University develops a replacement for palm oil that is healthy and environmentally friendly
University food experts have developed a new ingredient to replace palm fat in a wide variety of products across the bakery sector, such as cakes and biscuits.
- University food experts have developed a new ingredient to replace palm fat in a wide variety of products across the bakery sector, such as cakes and biscuits.
- This development could reduce dependency on palm-based ingredients.
- New palm fat replacer is healthier than palm oil – with less total fat and less saturated fat and increased fibre and protein. It is also allergen-free, coconut-free, and has no added sugar, sweeteners, flavourings or colourings.
- New ingredient is 100% plant based, clean-label.
- All the materials in the new ingredient can be sourced from within the EU and UK.
- New ingredient addresses both sustainability and nutrition goals.
Food experts at Queen Margaret University (QMU), Edinburgh have developed a new ingredient which has the potential to replace palm oil in bakery products. The new palm fat substitute is healthier and more environmentally friendly than palm oil, which is currently used in a vast amount of baked goods. The University’s novel replacement ingredient could offer significant solutions for the food industry allowing manufacturers to satisfy increasing consumer demand for tasty, lower fat, healthier food products, whilst reducing deforestation of the world’s rainforests.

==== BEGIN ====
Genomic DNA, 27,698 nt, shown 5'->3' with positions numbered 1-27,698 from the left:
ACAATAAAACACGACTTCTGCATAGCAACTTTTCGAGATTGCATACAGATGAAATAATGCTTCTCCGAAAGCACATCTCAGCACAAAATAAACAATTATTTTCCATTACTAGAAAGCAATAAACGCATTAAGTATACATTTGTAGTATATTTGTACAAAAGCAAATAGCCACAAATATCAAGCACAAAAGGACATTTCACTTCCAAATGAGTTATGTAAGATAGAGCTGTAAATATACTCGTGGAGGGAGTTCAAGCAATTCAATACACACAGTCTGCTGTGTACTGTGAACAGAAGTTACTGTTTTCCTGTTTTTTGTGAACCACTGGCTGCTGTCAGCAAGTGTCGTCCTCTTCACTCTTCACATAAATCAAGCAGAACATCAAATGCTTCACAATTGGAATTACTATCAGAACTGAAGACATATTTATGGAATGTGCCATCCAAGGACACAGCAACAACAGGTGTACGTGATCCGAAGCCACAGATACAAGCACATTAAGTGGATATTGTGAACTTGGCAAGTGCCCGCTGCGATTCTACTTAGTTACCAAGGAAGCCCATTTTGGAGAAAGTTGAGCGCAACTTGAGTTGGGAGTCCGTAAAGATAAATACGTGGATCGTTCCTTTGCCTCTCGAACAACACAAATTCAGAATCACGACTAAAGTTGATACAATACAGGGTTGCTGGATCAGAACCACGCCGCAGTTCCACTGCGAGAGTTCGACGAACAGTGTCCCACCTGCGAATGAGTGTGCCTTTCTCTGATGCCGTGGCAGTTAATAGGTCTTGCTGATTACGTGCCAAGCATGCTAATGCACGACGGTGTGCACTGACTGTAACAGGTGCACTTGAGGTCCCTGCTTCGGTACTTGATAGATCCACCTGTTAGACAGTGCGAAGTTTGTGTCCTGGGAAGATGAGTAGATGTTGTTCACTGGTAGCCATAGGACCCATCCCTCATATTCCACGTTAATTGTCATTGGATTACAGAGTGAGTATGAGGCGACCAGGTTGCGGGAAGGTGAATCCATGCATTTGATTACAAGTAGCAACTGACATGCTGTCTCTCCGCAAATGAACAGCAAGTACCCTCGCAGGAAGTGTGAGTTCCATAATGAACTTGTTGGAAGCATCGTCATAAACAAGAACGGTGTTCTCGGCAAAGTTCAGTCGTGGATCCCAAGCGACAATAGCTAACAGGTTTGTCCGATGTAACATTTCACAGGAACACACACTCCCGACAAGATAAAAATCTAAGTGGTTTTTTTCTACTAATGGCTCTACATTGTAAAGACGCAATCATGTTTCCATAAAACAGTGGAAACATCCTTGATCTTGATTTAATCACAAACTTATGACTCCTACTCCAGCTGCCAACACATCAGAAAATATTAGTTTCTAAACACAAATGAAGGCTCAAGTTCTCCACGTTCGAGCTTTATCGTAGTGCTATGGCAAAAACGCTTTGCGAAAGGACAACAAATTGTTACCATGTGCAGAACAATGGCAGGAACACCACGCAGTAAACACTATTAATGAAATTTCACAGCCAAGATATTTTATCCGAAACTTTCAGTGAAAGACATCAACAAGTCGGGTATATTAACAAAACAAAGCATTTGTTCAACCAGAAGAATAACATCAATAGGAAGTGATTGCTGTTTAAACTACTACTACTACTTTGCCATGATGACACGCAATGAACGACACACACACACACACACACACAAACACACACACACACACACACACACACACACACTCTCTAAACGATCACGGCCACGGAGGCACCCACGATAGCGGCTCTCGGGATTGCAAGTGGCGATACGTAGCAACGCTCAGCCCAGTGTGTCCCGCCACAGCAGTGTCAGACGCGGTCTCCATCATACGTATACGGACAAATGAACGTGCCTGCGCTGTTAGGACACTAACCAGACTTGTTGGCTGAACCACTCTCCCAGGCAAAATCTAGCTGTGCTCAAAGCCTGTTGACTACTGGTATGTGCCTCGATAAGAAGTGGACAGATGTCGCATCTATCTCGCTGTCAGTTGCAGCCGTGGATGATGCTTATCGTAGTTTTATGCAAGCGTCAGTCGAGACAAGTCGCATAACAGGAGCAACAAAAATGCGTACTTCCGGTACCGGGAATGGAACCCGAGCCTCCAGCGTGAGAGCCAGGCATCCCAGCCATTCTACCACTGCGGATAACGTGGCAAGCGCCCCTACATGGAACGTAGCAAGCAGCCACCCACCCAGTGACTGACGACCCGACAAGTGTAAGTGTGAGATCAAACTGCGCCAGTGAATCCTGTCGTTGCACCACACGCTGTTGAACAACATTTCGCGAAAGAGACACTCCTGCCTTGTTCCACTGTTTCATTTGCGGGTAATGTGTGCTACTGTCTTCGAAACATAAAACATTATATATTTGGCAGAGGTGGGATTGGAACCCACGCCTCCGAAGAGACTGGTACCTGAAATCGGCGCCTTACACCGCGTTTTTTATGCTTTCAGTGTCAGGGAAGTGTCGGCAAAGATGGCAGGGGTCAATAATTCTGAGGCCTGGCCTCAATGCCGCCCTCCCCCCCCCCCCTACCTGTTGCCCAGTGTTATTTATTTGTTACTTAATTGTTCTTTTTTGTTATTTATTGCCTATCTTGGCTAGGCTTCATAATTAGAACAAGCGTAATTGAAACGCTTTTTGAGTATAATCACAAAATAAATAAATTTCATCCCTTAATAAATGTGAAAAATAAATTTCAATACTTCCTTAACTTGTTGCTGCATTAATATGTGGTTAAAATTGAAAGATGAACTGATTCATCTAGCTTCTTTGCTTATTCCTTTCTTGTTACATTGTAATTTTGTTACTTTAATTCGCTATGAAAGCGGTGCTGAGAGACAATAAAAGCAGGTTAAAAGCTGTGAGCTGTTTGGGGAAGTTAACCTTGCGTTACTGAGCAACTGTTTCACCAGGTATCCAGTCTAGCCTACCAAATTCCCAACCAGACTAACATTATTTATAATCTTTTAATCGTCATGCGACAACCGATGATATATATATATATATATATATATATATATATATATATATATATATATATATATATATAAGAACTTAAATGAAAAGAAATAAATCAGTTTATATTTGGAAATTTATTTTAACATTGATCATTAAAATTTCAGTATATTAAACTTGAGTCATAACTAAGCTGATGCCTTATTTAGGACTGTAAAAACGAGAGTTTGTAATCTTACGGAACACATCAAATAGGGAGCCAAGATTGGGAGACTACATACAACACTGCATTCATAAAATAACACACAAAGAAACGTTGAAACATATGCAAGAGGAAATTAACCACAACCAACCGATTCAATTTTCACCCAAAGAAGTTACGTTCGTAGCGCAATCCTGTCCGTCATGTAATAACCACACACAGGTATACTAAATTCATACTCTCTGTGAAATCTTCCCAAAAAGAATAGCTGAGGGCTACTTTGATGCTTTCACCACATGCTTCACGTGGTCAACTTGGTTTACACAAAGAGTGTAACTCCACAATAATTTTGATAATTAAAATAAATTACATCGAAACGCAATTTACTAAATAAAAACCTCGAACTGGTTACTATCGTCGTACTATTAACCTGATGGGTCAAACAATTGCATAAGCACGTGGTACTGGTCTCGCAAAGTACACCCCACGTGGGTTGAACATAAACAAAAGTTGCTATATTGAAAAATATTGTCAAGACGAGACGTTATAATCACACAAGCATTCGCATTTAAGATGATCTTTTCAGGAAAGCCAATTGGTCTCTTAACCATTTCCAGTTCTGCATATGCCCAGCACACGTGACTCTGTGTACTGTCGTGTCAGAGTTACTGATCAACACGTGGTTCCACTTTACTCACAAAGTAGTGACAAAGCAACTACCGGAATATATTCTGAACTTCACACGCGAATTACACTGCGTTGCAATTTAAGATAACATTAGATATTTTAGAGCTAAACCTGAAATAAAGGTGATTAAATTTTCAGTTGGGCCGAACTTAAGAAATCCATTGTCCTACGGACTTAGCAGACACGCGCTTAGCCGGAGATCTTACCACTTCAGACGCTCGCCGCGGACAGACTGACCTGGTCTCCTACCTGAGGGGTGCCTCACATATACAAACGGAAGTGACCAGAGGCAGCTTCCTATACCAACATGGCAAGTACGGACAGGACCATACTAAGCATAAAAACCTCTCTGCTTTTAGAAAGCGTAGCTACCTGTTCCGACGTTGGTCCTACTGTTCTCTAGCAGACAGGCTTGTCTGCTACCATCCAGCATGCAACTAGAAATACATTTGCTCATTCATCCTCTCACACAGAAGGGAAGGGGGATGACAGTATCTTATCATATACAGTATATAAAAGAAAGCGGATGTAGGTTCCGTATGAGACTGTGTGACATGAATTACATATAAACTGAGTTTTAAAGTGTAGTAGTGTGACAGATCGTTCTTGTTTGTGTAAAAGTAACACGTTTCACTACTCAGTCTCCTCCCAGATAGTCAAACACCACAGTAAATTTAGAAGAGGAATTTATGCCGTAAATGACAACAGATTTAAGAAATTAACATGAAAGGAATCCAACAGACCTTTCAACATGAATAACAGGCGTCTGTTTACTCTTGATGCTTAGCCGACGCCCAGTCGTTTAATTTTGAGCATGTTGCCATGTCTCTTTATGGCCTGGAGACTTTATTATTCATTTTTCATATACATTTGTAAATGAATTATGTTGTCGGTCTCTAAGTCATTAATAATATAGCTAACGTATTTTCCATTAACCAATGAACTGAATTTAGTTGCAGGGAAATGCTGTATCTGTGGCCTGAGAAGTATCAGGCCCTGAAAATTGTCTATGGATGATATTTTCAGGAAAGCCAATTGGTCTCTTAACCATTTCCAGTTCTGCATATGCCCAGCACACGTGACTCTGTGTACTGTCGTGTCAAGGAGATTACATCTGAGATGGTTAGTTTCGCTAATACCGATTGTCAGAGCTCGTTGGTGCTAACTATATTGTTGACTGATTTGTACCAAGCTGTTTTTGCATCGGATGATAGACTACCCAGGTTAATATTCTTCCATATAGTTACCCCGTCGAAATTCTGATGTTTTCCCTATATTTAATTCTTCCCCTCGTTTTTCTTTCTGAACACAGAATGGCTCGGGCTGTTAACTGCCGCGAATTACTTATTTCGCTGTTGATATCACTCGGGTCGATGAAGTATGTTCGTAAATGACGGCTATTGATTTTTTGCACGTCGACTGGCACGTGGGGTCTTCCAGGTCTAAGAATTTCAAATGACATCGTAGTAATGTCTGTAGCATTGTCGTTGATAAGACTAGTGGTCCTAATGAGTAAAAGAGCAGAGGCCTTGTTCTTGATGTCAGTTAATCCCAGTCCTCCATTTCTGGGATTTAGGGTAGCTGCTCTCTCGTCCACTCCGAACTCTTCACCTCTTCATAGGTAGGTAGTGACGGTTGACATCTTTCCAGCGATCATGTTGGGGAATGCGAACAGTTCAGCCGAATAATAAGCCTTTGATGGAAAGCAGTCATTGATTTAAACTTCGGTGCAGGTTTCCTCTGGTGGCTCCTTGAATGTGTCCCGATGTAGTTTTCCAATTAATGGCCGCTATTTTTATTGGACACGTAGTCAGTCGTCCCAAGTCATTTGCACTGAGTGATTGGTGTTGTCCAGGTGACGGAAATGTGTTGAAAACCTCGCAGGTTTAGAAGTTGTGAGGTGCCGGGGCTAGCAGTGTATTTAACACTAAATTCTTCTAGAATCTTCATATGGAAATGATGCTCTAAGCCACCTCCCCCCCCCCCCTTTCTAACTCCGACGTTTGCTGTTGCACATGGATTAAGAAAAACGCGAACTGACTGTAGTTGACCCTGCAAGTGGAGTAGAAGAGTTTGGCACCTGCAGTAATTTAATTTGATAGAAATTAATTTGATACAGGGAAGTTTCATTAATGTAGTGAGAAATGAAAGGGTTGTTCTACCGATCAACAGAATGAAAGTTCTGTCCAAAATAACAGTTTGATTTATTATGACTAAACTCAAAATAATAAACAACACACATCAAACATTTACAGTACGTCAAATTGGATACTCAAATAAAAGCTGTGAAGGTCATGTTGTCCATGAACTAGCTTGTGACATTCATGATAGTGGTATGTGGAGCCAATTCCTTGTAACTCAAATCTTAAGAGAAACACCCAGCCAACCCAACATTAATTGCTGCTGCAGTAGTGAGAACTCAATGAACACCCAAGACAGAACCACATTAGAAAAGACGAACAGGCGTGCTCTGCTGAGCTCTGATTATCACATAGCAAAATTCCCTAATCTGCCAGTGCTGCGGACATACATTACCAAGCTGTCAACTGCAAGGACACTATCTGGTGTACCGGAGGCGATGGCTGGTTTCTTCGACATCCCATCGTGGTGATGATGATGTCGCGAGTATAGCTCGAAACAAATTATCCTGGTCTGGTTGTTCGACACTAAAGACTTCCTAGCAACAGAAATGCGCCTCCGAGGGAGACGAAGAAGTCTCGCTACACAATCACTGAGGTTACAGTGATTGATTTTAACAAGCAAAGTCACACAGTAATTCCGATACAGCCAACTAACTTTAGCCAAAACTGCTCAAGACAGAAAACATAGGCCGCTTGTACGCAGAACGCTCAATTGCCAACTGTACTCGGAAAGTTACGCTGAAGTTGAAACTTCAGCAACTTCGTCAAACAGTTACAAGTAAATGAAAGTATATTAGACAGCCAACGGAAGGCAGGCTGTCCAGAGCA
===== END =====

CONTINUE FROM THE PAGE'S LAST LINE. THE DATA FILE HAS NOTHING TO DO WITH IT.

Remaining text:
Working successfully as a replacement for palm-based fat in baked goods, the newly developed ingredient, which has 25% less fat and 88% less saturated fat, allows goods, such as cakes and biscuits, to maintain their texture, flavour and colour.
Palm oil is a major functional fat ingredient used widely across the food industry in products such as cakes, biscuits, pastries, confectionery, ready meals and sauces. Due to its composition, high yield and low production costs, the food industry has become increasingly dependent on palm, resulting in its over-cultivation. Its high saturated fat content, which allows it to remain solid at room temperature, has proven crucial to the industrial bakery sector.
The new ingredient, which includes a by-product from the linseed industry, fibre and rapeseed oil, can be produced locally at the global scale and is cost-competitive. If used by the food industry to replace palm oil, it has the potential to significantly lower greenhouse gas emissions by reducing the impact of food miles and deforestation of global rainforests associated with palm production. The implementation of this innovative new strategy would assist the food industry in reducing its reliance on the over-cultivation of palm.
The innovative new palm substitute known as PALM-ALT has been developed by Dr Julien Lonchamp, Reader in Food Science, and Catriona Liddle, Head of the Scottish Centre for Food Development and Innovation (SCFDI) at Queen Margaret University, Edinburgh. The team has been motivated to address the current challenges facing the industry and provide a positive solution to the environmental damage associated with current palm cultivation.